Historic Stone Wall Reconstructed at Arnolds Mills Community House | News

CUMBERLAND – An old stone wall that predates the old Quaker meeting house it stands in front of is undergoing a complete reconstruction this month, restoring the street view of the community house property from Arnolds Mills.

Lou’s Stonework of Cumberland is completing reconstruction of the 120 foot wall along the causeway in front of the community house located at 75 Hillside Road.

John Faile of Community House said the hand-laid drywall predated the house’s construction in 1809. He said it was probably there long before the property was sold in 1809 to the Quakers to build their meeting house.

The Metcalf family were one of the first settlers in this area in the mid-1600s.

The cost of this project, according to Faile, is $ 12,000, ordered because the community house remains closed to the public due to the pandemic. Although the programs were canceled for the foreseeable future, the nonprofit organized a blood drive in November.

During a visit to see the progress on December 3, Lou Lemoine, owner of Lou’s Stonework, told The Breeze that he and his son Chris had been working on the wall for about a week, carefully arranging the stones to fit. ‘fit like a kind of vertical puzzle. The job is to reuse all the existing stones, he said, without using any material to hold them together. The biggest challenge is getting around the substantial root systems that run under the wall.

The Arnolds Mills Community House is described as an integral part of the community life of the Arnold Mills Chapter of Cumberland. The original structure was used for religious services by the Friends of Providence for over 117 years.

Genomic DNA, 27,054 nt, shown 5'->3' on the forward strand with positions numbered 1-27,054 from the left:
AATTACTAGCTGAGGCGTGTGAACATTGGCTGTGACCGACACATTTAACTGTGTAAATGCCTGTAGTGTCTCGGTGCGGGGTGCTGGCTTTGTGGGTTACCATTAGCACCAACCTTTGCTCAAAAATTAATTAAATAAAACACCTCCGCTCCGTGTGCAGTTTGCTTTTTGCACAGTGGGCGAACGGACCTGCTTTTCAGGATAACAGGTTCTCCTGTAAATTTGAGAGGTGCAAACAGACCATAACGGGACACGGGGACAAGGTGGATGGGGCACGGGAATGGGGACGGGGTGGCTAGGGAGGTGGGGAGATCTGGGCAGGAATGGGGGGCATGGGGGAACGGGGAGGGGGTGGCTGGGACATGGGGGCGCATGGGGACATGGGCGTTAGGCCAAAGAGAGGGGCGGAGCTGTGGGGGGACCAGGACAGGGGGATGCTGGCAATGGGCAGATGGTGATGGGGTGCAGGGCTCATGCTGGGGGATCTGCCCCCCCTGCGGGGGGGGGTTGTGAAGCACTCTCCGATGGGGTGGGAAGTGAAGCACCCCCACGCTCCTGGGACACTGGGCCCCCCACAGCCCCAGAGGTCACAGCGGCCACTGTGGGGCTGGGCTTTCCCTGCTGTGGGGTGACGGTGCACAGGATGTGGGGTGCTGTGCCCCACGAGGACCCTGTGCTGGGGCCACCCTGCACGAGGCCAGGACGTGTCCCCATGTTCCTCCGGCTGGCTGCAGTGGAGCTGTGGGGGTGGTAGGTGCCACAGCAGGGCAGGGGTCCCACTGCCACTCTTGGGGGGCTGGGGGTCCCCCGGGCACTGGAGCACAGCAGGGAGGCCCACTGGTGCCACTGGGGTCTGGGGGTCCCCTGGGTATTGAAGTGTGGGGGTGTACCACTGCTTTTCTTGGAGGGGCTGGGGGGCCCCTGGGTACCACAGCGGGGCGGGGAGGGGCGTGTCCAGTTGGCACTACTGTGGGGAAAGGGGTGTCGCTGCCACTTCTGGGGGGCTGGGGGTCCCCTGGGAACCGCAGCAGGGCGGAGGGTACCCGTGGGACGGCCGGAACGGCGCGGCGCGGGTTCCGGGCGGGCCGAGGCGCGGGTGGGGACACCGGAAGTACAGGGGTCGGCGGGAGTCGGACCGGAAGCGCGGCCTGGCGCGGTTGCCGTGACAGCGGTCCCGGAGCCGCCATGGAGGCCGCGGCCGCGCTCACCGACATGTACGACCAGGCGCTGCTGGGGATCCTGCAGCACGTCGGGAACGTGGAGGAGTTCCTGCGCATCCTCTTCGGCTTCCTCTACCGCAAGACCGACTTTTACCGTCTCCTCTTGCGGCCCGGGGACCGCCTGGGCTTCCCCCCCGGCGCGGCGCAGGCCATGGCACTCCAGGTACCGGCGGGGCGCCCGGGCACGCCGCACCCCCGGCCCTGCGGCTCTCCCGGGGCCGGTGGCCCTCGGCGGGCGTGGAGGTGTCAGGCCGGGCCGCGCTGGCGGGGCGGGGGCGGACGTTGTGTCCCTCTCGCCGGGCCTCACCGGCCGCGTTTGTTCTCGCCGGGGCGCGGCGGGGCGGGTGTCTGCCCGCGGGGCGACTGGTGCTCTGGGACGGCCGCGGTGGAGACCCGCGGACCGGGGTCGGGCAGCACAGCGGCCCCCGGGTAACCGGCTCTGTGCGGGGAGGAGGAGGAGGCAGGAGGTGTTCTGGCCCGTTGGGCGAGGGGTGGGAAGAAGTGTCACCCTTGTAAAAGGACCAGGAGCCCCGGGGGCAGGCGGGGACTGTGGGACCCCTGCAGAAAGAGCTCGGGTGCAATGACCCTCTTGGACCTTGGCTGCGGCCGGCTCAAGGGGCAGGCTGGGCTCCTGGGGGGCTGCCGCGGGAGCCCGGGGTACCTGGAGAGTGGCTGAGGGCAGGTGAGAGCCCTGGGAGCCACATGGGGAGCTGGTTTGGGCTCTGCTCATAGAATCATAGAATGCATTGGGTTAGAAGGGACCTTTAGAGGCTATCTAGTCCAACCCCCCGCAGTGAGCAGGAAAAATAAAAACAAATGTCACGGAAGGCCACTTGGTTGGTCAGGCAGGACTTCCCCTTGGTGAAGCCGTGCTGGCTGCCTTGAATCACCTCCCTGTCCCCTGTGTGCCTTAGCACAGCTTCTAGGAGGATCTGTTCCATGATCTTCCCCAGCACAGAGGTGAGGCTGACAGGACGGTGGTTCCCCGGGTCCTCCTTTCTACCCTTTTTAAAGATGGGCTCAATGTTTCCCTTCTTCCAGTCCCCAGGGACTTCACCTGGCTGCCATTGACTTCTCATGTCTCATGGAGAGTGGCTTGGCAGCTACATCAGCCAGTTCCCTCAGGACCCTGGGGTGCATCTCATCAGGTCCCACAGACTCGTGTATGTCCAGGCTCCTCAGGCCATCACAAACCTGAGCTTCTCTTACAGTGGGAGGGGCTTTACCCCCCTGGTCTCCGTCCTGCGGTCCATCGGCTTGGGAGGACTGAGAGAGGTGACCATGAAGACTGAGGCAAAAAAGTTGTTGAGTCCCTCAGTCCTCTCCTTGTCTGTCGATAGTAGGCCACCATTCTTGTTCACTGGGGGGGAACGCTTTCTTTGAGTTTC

In June 1926, the property was purchased by Charles S. Hilton as a summer residence. In 1940 Margaret Stearns, the great-granddaughter of Joseph Metcalf, one of the brothers who sold the land in 1809, purchased the historic structure. Margaret stressed the need for a community center in the suburban community of Arnold Mills. The building immediately became a meeting place for Girl Scouts, local clubs, and in 1941 the second floor became the start of the Cumberland Library.

In 1942, Stearns established a trust to ensure the availability and continuity of the property for community purposes and to ensure its continued and proper maintenance. The stated purpose of the trust was, and continues to be, to promote the moral, spiritual and educational life of the community. By 1960 the busy library service had moved beyond its second-story space, and Stearns funded and directed the design and construction of the library wing, which is now the Great Meeting Room.

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